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Big construction projects require co-operation between parties in order to keep people safe, and we're reminding contracting firms that New Zealand’s health and safety laws actually require it.
“Building sites can involve hundreds of people coming and going over the course of a build. Co-operating with other parties, and knowing what safety systems are in place is key to keeping workers safe from harm,” says WorkSafe Deputy General Manager, Investigations and Specialist Services, Simon Humphries.
Premier Project Management Limited was sentenced in the Auckland District Court yesterday after an incident on an Auckland building site they were managing, where a lack of communication between companies led to a worker being severely injured.
In September 2016, a worker employed by another contractor on the site fell six metres to the ground after scaffolding failed. He suffered injuries to his head, abdomen and arm which required six days hospitalisation and five months away from work.
“Workers and contractors were unclear on who was responsible for what and as the project managers, Premier Project Management should have consulted and co-ordinated their activities with others on site, particularly about how the risks of the scaffold should be managed,” said Mr Humphries.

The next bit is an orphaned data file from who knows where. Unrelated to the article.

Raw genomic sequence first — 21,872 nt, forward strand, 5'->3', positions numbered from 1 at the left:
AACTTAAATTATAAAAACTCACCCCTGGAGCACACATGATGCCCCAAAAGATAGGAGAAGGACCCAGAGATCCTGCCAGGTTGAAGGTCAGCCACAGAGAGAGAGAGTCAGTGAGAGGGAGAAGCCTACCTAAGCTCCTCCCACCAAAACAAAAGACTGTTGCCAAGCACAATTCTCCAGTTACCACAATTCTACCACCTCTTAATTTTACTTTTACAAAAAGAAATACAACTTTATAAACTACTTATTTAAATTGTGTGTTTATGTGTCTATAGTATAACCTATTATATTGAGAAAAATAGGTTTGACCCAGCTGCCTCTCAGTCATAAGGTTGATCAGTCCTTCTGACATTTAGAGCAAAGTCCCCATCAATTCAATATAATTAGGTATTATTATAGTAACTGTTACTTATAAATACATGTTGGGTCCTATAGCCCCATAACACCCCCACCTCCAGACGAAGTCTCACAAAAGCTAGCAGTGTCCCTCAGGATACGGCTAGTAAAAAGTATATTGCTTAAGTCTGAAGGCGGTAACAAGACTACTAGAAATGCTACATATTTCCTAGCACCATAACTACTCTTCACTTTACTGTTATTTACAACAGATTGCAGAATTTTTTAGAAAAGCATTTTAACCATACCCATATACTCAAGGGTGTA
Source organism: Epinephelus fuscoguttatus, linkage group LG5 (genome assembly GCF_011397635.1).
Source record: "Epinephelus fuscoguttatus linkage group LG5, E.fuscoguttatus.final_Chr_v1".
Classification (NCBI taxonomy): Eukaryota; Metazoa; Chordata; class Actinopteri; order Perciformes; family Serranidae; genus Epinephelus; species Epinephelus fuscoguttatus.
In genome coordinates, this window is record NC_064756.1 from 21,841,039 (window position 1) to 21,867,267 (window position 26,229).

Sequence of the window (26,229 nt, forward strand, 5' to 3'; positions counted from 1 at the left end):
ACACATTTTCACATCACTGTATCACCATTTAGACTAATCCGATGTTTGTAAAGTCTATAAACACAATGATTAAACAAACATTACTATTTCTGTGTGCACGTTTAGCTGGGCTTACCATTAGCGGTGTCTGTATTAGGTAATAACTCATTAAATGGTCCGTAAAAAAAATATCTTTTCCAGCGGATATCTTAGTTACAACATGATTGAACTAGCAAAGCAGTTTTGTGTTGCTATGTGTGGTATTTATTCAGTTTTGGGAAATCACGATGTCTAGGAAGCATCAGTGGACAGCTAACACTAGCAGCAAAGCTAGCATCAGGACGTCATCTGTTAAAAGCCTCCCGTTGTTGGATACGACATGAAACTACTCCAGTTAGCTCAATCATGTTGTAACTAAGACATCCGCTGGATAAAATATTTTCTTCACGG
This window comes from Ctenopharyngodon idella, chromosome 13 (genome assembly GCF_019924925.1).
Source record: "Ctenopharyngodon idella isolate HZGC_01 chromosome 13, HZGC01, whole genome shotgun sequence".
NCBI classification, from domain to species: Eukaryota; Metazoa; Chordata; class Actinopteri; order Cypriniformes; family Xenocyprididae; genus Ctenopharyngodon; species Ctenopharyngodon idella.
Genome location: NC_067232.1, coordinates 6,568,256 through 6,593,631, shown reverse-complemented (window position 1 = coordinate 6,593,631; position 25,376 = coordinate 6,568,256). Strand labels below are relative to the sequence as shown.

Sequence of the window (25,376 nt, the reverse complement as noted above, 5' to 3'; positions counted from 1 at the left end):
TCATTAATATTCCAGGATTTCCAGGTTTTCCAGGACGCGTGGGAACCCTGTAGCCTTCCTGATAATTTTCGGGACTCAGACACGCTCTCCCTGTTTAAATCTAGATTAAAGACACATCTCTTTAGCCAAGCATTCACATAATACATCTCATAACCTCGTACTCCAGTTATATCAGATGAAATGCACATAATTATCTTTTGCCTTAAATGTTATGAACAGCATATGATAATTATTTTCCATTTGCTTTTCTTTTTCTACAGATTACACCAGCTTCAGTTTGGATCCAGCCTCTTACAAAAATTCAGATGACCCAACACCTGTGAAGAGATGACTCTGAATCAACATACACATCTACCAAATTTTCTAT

Our investigation found unsafe scaffolding, inadequate and irregular scaffold inspections, a lack of systems and procedures and a lack of communication and co-ordination on the site.
Two other parties have been charged in relation to the incident and their cases are still before the Court.
- A fine of $14,000 was imposed.
- Project Management Ltd had made a voluntary payment of $5,076 to the victim prior to sentencing, and no further reparation was ordered.
- Premier Project Management Limited was charged under sections 34(1) and (2)(b) of the Health and Safety at Work Act 2015.
- Being a PCBU who had a duty in relation to work being carried out, failed to, so far as was reasonably practicable, consult, co-operate and co-ordinate activities with all other PCBUs who had a duty in relation to the same matter.
- The maximum penalty is a fine not exceeding $100,000.
Overlapping duties – quick guide
Businesses that work together will likely share health and safety duties in relation to the same matter. These are known as overlapping duties.Read more
Businesses working together for the health and safety of everyone in the workplace is a fundamental part of HSWA's design.Read more